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Friday, February 29, 2008

ERP & M2

Saturday, February 9, 2008

Baltic Dry Index (BDI)

The BDI is a good leading indicator for economic growth and production. After all, it doesn't deal with container ships carrying finished goods. It deals with the precursors to production: bulk carriers carrying building materials, cement, grain, coal, and iron. Unlike stock and bond markets, the BDI "is totally devoid of speculative content," says Howard Simons, an economist and columnist at People don't book freighters unless they have cargo to move.

Because the supply of cargo ships is generally both tight and inelastic—it takes two years to build a new ship, and ships are too expensive to take out of circulation the way airlines park unneeded jets in the Arizona desert—marginal increases in demand can push the index higher quickly. And significant increases in demand can push the index sharply higher.

What does this mean for you? In this article from late last year, Howard Simons charted the index against the Dow Jones World Equity Stock Market Index and U.S. Treasury 10-year notes. His conclusion: "It's a very good leading indicator." Movements in the Baltic Index tend to precede movements in global stock markets. But the index also tends to presage higher interest rates. When more stuff is being shipped around the world, it needs to be financed. And that creates a greater demand for credit.

Source :

The best economic indicator you've never heard of by Daniel Gross

Baltic Dry Index

Tuesday, February 5, 2008

High Probability Trading Tactics

High Probability Trading Tactics Using the eSignal Market Scanner

The object of trading is to compound money over the shortest amount of time while controlling the risk. eSignal allows you to accomplish this by providing you with the tools for the trade. In this article, we will be examining high probability trading tactics using these tools.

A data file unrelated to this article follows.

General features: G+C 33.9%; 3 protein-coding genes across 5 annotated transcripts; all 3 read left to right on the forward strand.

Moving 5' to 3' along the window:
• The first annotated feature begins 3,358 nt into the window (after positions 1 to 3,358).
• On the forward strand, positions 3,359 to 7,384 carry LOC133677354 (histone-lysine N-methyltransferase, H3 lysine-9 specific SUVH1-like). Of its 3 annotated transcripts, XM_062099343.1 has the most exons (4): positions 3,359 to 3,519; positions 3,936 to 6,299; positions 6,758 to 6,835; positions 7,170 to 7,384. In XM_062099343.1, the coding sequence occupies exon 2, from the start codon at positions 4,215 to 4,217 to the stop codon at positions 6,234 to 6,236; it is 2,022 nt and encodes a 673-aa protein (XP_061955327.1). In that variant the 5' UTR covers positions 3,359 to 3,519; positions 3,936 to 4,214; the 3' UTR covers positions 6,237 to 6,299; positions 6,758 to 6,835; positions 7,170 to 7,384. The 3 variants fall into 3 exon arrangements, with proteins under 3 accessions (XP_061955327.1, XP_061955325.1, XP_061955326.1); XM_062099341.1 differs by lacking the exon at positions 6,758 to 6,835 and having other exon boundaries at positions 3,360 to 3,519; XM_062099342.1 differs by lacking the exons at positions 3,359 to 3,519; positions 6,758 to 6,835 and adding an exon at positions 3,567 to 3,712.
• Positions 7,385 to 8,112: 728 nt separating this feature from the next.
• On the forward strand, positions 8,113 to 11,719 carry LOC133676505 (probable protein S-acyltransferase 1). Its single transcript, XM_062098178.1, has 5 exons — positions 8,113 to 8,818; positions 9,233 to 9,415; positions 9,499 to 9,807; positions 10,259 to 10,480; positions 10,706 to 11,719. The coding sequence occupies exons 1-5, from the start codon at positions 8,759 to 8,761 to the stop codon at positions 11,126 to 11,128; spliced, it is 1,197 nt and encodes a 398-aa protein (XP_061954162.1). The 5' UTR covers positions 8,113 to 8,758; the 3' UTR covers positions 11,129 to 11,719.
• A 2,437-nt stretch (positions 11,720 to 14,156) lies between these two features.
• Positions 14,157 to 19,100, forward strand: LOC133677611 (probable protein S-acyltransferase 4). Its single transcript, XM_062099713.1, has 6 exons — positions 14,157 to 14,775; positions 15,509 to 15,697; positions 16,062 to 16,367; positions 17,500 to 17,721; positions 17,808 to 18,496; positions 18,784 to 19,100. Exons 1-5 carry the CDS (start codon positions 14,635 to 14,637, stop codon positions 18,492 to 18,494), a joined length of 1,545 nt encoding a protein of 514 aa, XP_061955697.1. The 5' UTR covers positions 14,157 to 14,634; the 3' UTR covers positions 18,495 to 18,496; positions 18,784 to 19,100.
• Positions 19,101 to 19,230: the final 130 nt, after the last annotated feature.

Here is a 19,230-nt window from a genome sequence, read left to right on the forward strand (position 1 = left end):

The first step in any trading analysis is to determine what sectors are in trend (bullish or bearish) at any given point. To quickly accomplish this, you can use the eSignal Market Scanner, specifically, the Hot Groups Scan. (See the screen shot of the Hot Groups Scan.)

This tool gives you a real-time look at what is going on at the moment.

The top of the pyramid shows the most bullish sectors while the bottom shows the most bearish sectors. After you find which sectors are trending, you make note of them. Then, look at the markets. I would suggest examining the S&P 500 and the NASDAQ to see if they are trending in sync with each other.

Watching the markets is one of the things that helps you decide to go long or short when you select a stock. (See the screen shot of the S&P 500 and the NASDAQ in trend.)

Last, select the stocks you want to trade from the sectors that are in trend. Power Scan is an excellent way to screen for stocks that are trending. If you know, for example, that the auto sector is trending, you simply look at several stocks in that sector. (See the screen shot of Power Scan.)

Once you identify your individual stocks, plot a 7- and 17-period exponential moving average of the close. If the stock is trending long, simply stay long as it trends above the 7- and 17-period exponential moving average. Stay short until the price breaks out above the 7-period. (See the screen shot of the stock chart with the 7 and 17 EMA. The 7-period is colored red and the 17 is blue.)

Don't enter the trade unless the sector, market and stock are trending in the intended direction of your trade. The best entries long are oversold bottom reversals.

A good example would be a double bottom. The best shorts are overbought parabolic runs that are reversing down

Robert Deel
Trading Strategist, author of Trading The Plan and CEO of

Friday, February 1, 2008